Rachael Shay Button
“If I died right now it would be with every single thing unfinished.”-Pam Houston, Contents May Have Shifted
In this course, you will stare at the stars and speculate about the future. You will cry your eyes bloodshot and laugh till your belly cramps. Go on vision quests, join a dream group, and start journaling. You will stay up late talking with people ten years your senior about the books you’ve dog-eared and the plans you don’t know how to execute. You will ride the subway in the middle of the night, drive cross country solo, and go camping by yourself in the desert, dusting red sand from your sleeping bag in the morning. You will retrace your past with regret, rethink words you didn’t say, and ask yourself “why?” at least once weekly. You will stare at your reflection in the mirror until you begin to like it. Gather your stamina and start over again and again, until beginning becomes a habit and a promise. You will define what you want. Tell your story. Wonder.
–The Way It Is by William Stafford
–The Necessity of Empty Places by Paul Gruchow
–A Field Guide to Getting Lost by Rebecca Solnit
–Mountains and Rivers without End by Gary Snyder
–The Dream of a Common Language by Adrienne Rich
–The Heart is a Lonely Hunter by Carson McCullers
–Love: An Index by Rebecca Lindenberg
–The River Why by David James Duncan
–Contents May Have Shifted by Pam Houston
–Tiny Beautiful Things by Cheryl Strayed
–Claiming Ground by Laura Bell
You will frequently analyze music in this course, listening to a range of folk and country, rock, rap, bluegrass, and R & B. Essential texts include Johnny Cash’s Live from Folsom Prison and Bon Iver’s For Emma, Forever Ago. Be detailed in your analysis of the music you encounter, internalizing lines and lyrics, playing them over and over in your head as you run, hike, walk, or wander. These texts will become the root of many of your experiences, giving you a soundtrack for your love and lost-ness, your sense of place and your nostalgia.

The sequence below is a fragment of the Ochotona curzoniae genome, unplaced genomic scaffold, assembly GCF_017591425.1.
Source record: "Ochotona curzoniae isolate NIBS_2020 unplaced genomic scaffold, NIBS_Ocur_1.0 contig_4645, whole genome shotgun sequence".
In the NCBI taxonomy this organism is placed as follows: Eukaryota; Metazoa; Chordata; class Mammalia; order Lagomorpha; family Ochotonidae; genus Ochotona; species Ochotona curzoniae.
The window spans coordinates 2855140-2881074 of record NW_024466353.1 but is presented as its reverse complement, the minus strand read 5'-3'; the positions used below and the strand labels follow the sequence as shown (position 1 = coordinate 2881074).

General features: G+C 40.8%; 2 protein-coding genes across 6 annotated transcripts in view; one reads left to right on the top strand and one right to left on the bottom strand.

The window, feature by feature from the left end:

This course requires flexibility, curiosity, and stamina. To be successful you need to shed your sense of entitlement, dirty your hands, wear holes in your jeans, stay up nights worrying. You need to be willing to fail, reconfigure your life, and then fail again. Read stacks of books. Pull your legs into your belly, lean back in your chair, and listen for hours. Kiss men you’ll never marry. Write essays, poems, and books you’ll never publish. Walk till your legs ache. Burn the prairie. Plant seeds in soil.
–Study. Stay up nights surrounded by textbooks and coffee cups. Write hundreds of pages. Practice peer review. Begin projects. Abandon ideas. Invest years writing a book. Defend it in a room full of professors and peers. Graduate, for the third time since your 18th birthday. Toast successful completion with champagne served in Mason jars that you bought at Goodwill. Spend the weeks after your defense digging in the dirt and walking fields lit by fireflies.
–Work outside your field. Learn about science. Memorize field guides. Walk packs of sixth graders along Puget Sound Shore. Collect marine specimens for educational touch tanks. Feed frozen mice to ball pythons. Research ways to keep rats out of industrial-sized compost bins. Scrub toilets. Mop floors. Lead Hikes. Sing in front of strangers.
–Get Lost. Go on a vision quest. Read poetry by Alice Walker on the coast of the Olympic Peninsula. Break up with someone you love. Date someone you don’t. Quit a job you haven’t started. Drive across the Cascades crying. Work retail. Drink too much at a wedding. Vomit on a family friend’s lawn. Wake up by the southern shore of Lake Superior. Swim in your underwear. Begin something new, baptized in Great Lake water.
–Get Found. Move to a remote village in the mountains. Snowshoe. Learn to like silence. Brew beer with a mechanic in felt overalls. Fumble with knitting needles. Pray by candlelight. Memorize the names of full moons. Watch sun shadow the mountains. Fall in love with a farm boy who writes poems and cooks kale. Winter-camp with him beside a river that runs strong through banks thick with snow. Gather strength in your stride. Ask questions with no answers. Make footprints in the snow.
Rachael Shay Button hails from Metro-Detroit but currently lives in Holden Village–a remote community in the North Cascades of Washington–where she works as a Para educator for the village’s eight student public school. Her work has appeared in Painted Bride Quarterly, The Collagist, Creative Nonfiction, Diagram, Redivider, KNOCK, Ozone Park, and Flyway: Journal of Writing and Environment. She received her MFA in Creative Writing and Environment from Iowa State University. Rachael is currently at work on an essay collection titled, “When I Get Home.” She can be reached via e-mail at firstname.lastname@example.org or found online at http://rachaelshaybutton.wordpress.com